• jkfoam's Blog
  • Erwan's Blog
  • Erwan's Blog
  • marksfossils' Blog
  • ibanda89's Blog
  • Liberty's Blog
  • Liberty's Blog
  • Lindsey's Blog
  • Back of Beyond
  • Ameenah's Blog
  • St. Johns River Shark Teeth/Florida
  • gordon's Blog
  • West4me's Blog
  • West4me's Blog
  • Pennsylvania Perspectives
  • michigantim's Blog
  • michigantim's Blog
  • lauraharp's Blog
  • lauraharp's Blog
  • micropterus101's Blog
  • micropterus101's Blog
  • GPeach129's Blog
  • Olenellus' Blog
  • nicciann's Blog
  • nicciann's Blog
  • Deep-Thinker's Blog
  • Deep-Thinker's Blog
  • bear-dog's Blog
  • javidal's Blog
  • Digging America
  • John Sun's Blog
  • John Sun's Blog
  • Ravsiden's Blog
  • Jurassic park
  • The Hunt for Fossils
  • The Fury's Grand Blog
  • julie's ??
  • Hunt'n 'odonts!
  • falcondob's Blog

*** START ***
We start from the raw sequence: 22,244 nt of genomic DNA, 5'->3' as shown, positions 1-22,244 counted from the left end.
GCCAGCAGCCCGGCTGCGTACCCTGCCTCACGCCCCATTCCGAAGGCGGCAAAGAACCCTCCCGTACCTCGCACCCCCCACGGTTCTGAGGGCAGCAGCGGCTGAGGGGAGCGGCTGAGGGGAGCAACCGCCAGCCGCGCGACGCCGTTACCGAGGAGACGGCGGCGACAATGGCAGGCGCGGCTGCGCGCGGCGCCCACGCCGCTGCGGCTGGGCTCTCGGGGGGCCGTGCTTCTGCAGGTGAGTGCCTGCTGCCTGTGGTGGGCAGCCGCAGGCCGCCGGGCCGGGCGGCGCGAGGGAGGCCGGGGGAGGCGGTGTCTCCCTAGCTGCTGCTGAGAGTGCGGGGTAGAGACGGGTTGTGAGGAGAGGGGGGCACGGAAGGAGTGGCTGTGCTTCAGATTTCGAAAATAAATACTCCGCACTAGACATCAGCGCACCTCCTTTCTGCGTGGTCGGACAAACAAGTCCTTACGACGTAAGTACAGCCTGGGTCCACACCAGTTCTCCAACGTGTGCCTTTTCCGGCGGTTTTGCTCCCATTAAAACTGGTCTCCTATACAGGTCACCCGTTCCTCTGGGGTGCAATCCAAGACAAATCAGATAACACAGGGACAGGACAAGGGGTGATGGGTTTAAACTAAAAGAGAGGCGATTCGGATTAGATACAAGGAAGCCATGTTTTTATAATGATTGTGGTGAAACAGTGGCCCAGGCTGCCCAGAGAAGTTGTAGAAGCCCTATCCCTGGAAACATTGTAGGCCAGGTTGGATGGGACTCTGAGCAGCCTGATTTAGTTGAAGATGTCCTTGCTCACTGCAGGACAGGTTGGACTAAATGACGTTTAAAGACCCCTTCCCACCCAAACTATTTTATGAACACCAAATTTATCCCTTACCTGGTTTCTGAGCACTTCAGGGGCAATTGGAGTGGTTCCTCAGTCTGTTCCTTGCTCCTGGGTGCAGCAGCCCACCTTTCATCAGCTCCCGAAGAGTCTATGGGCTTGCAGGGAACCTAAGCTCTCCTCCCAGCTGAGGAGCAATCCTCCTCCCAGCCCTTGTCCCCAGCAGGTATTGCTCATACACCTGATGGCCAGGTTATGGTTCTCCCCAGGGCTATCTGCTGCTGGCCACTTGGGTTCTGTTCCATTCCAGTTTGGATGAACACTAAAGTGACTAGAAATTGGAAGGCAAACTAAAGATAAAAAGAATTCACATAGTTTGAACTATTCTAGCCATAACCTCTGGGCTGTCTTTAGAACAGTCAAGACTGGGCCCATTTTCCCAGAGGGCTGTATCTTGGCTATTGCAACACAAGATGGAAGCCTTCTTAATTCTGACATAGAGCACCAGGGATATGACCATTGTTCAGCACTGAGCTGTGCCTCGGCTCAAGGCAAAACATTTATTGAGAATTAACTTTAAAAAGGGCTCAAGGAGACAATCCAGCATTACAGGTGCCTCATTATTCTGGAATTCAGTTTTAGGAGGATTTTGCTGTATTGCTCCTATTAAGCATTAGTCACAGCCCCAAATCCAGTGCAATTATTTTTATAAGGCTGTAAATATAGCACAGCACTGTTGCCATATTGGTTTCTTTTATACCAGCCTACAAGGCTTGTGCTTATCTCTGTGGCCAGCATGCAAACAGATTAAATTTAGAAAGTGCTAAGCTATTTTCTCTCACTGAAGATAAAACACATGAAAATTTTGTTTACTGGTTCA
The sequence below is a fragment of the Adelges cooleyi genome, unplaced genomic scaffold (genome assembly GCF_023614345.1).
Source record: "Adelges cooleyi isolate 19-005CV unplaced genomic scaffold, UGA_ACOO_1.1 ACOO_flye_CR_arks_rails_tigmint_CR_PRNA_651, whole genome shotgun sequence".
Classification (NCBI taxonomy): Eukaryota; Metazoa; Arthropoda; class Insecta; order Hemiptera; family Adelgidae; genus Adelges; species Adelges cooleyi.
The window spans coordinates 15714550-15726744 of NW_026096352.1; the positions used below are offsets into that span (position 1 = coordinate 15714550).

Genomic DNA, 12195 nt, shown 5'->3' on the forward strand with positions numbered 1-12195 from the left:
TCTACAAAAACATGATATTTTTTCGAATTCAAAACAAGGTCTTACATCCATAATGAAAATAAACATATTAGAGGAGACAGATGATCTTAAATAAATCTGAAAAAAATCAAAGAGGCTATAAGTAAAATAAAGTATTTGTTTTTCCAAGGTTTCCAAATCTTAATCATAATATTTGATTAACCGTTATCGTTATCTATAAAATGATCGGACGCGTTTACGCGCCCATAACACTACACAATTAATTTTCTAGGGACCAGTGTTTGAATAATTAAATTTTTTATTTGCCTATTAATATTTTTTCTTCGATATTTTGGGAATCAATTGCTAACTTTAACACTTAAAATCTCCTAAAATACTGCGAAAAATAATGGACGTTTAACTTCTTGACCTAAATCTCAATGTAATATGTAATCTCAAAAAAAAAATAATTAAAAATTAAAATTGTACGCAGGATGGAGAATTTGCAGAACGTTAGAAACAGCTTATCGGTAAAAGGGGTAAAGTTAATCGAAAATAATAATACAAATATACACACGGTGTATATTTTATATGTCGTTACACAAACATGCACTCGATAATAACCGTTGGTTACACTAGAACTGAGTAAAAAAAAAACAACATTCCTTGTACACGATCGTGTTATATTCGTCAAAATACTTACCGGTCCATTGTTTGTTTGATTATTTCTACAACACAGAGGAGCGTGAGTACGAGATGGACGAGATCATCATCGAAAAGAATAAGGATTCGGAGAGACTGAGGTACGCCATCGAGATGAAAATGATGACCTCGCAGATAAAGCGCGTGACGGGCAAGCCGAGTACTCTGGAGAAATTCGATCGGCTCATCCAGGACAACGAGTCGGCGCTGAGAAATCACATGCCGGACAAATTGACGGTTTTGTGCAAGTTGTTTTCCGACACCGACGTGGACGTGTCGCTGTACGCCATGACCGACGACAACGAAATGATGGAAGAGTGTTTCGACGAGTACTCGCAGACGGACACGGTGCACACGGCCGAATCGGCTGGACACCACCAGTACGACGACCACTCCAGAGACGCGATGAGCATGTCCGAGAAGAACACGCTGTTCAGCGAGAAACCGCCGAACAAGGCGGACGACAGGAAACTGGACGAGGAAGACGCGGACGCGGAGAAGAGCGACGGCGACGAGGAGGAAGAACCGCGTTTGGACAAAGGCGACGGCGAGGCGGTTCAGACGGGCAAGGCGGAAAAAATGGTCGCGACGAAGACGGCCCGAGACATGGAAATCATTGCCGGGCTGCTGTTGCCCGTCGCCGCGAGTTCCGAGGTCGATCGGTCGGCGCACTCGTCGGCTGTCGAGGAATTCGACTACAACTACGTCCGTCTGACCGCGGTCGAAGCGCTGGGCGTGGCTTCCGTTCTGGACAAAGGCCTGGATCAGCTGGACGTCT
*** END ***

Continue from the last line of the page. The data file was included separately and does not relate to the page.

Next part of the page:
• Monkeyfuss' Blog
  • cyndy's Blog
  • pattyf's Blog
  • pattyf's Blog
  • chrisf's Blog
  • chrisf's Blog
  • nola's Blog
  • mercyrcfans88's Blog
  • Emily's PRI Adventure
  • trilobite guy's Blog
  • barnes' Blog
  • xenacanthus' Blog
  • myfossiltrips.blogspot.com
  • HeritageFossils' Blog
  • Fossilefinder's Blog
  • Fossilefinder's Blog
  • maybe a nest fossil?
  • farfarawy's Blog
  • Microfossil Mania!
  • blogs_blog_99
  • Southern Comfort
  • Emily's MotE Adventure
  • Eli's Blog
  • andreas' Blog
  • Recent Collecting Trips
  • retired blog
  • andreas' Blog test
  • fossilman7's Blog
  • Piranha Blog
  • xonenine's blog
  • xonenine's Blog
  • Fossil collecting and SAFETY
  • Detrius
  • pangeaman's Blog
  • pangeaman's Blog
  • pangeaman's Blog
  • Jocky's Blog
  • Jocky's Blog
  • Kehbe's Kwips
  • RomanK's Blog
  • Prehistoric Planet Trilogy
  • mikeymig's Blog
  • Western NY Explorer's Blog
  • Regg Cato's Blog
  • VisionXray23's Blog
  • Carcharodontosaurus' Blog
  • What is the largest dragonfly fossil? What are the top contenders?
  • Test Blog
  • jsnrice's blog
  • Lise MacFadden's Poetry Blog
  • BluffCountryFossils Adventure Blog
  • meadow's Blog
  • Makeing The Unlikley Happen
  • KansasFossilHunter's Blog
  • DarrenElliot's Blog
  • Hihimanu Hale
  • jesus' Blog
  • A Mesozoic Mosaic
  • Dinosaur comic
  • Zookeeperfossils
  • Cameronballislife31's Blog
  • My Blog
  • TomKoss' Blog
  • A guide to calcanea and astragali
  • Group Blog Test